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Discussion Starter · #1 ·
Take it from my wife. Don't feel too bad, it isn't a big deal.

http://youtu.be/Y9kj_bygHu4

Sorry for the bad license plate blur job, didn't want to spend too much time making this vid. And don't worry, she's never been injured. Yet.
 

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what a trooper. but some things that should help immediately.

stop looking down when braking and make sure the bars are straight! When stopping both feet down. When pulling away, paddle walk 3 or 4 steps. It's perfectly ok. She doesn't have balance and she's got one leg up on the peg. She's also trying to pull away at an angle (turn and start). First get rolling in a straight line, then add steering inputs.

We don't have engine audio but I expect she needs a clinic in clutch and throttle coordination. Add some gas, hold the RPMs up and feed in some clutch to get rolling.

several of those are on streets where she could easily have gotten nailed. Go find a nice, empty parking lot with some islands, or the cul-de-sac in your community and practice starts and stops till she does better than 9 out of 10 correctly. One lesson I do is have the coach pull backwards on the rear grab rail and the student has to fight you with throttle and clutch to keep the bike from going forward or reverse.

Can she reach the ground comfortably with both feet? Doesn't need to touch the heels but shouldn't be high on the balls of her feet. No good shots in the video to tell. I would also have her practice putting some mojo into those legs when coming to a stop. I don't think she's actually prepared to stand hard to arrest early-onset tipping motion. You can help by having her sit upright and pushing sideways on the bike and make her react and catch it. You control a bike with your inner thighs. Once she stands up and out of the saddle she has disconnected and lost control of the vehicle. Stay in the saddle and use those leg muscles.

Does she pick the bike up when it falls over or do you?
 

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from what I see as a novice rider, noticed that she slowed down way too abruptly to cause the drop. I taught my girl to slow and roll before red light/stop sign even driving a car for smoother, safer, and comfy driving(especially with passenger).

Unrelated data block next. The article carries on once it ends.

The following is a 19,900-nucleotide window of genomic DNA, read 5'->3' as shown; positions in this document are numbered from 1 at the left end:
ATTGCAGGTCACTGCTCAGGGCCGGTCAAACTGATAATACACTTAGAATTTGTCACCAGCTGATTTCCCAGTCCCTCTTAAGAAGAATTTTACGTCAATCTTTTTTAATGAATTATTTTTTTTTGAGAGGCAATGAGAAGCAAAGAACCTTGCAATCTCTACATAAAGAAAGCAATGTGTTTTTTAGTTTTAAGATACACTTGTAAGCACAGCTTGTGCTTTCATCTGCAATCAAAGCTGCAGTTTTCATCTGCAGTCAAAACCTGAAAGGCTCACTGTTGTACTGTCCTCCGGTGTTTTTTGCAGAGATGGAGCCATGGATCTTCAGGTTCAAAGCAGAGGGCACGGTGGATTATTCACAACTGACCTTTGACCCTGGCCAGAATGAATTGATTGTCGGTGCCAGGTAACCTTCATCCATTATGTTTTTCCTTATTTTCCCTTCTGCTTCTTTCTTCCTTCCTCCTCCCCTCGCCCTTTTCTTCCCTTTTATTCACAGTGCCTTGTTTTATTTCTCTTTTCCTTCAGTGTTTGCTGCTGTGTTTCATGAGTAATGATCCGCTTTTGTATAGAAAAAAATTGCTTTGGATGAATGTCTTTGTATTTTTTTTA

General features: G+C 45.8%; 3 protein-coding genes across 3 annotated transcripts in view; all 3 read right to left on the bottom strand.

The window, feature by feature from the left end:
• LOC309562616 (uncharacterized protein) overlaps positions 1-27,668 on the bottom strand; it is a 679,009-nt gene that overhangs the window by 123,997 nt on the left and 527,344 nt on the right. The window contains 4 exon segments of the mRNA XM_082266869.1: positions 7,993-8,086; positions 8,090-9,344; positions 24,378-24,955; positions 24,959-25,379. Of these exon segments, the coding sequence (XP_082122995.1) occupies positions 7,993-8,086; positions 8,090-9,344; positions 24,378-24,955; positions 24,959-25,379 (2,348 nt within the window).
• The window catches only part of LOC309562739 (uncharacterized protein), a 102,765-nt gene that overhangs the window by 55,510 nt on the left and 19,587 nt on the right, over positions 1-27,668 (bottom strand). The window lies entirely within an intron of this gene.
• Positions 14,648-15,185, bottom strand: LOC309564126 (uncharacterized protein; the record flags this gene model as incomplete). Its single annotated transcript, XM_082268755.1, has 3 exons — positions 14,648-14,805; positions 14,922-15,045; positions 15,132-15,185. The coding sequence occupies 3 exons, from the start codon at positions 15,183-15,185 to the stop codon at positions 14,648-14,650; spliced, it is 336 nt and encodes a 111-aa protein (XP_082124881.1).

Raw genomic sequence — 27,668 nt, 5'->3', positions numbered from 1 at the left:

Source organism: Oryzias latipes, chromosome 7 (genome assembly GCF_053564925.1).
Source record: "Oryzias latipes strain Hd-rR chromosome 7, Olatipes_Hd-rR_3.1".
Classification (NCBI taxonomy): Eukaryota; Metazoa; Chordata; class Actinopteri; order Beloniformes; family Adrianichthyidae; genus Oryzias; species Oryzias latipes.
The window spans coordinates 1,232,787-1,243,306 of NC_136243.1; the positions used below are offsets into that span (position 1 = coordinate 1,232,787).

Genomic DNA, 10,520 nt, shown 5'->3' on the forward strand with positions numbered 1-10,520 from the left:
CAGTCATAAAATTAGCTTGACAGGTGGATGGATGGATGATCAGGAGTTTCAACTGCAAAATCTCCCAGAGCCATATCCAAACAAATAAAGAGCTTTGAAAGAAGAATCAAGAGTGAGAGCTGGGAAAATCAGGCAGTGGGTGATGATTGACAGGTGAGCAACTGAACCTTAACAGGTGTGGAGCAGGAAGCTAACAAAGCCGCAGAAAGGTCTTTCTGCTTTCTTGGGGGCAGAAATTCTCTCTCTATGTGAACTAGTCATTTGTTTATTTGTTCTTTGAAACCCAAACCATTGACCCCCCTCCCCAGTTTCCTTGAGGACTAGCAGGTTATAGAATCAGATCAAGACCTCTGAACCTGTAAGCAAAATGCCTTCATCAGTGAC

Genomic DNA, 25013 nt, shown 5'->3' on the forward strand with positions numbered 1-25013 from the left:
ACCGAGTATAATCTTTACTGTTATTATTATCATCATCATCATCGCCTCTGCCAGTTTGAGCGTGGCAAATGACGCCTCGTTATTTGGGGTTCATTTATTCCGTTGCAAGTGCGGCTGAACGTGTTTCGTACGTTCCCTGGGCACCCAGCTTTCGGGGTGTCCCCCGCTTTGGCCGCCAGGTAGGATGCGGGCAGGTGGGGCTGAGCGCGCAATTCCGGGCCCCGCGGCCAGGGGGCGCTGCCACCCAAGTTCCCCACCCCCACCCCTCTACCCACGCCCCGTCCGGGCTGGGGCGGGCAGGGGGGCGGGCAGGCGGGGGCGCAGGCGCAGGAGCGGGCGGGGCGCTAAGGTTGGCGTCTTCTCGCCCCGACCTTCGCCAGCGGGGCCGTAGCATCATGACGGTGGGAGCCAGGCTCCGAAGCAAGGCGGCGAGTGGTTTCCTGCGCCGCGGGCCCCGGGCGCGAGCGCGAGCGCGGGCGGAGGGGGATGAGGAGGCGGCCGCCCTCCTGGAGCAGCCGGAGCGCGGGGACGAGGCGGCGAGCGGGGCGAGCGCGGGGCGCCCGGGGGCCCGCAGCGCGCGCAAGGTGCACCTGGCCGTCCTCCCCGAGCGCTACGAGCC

we all learn from dropping/falling which I agree(I had like 3 drops so far in 3weeks ownership). As a health professional standpoint is that get her textile/leather pants(hip protection). I saw she's wearing boots so helped out a lot on ankle protection. Breaking ankle sucks(I don't think I recovered from playing soccer when I was a kid)
She lucked out from not hurting her hip from those video shots that she fell
Dealing traumas by ankle/hip are just not fun and very difficult to recover. They are not like an arm you could be on a sling for weeks and not use it. It heals very slow unless you don't plan on walking at all which is impossible to lay in bed for weeks, or scars formed and never recovered from repeated trauma after injury
 

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what a trooper. but some things that should help immediately.

stop looking down when braking and make sure the bars are straight! When stopping both feet down. When pulling away, paddle walk 3 or 4 steps. It's perfectly ok. She doesn't have balance and she's got one leg up on the peg. She's also trying to pull away at an angle (turn and start). First get rolling in a straight line, then add steering inputs.

We don't have engine audio but I expect she needs a clinic in clutch and throttle coordination. Add some gas, hold the RPMs up and feed in some clutch to get rolling.

several of those are on streets where she could easily have gotten nailed. Go find a nice, empty parking lot with some islands, or the cul-de-sac in your community and practice starts and stops till she does better than 9 out of 10 correctly. One lesson I do is have the coach pull backwards on the rear grab rail and the student has to fight you with throttle and clutch to keep the bike from going forward or reverse.

Can she reach the ground comfortably with both feet? Doesn't need to touch the heels but shouldn't be high on the balls of her feet. No good shots in the video to tell. I would also have her practice putting some mojo into those legs when coming to a stop. I don't think she's actually prepared to stand hard to arrest early-onset tipping motion. You can help by having her sit upright and pushing sideways on the bike and make her react and catch it. You control a bike with your inner thighs. Once she stands up and out of the saddle she has disconnected and lost control of the vehicle. Stay in the saddle and use those leg muscles.

Does she pick the bike up when it falls over or do you?
I agree, some practice is in need in some safe places, I was waiting to see a car come skidding round at her. Luckily only pride would have been hurt from the looks of the vid.
 

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Two words: MSF course.

It's a tough time of year to get in on a course in most states, I know. But try. I need to do the ERC on the R3 pretty soon myself - haven't done a course in about five years -
 

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Discussion Starter · #8 ·
Alright, in no particular order: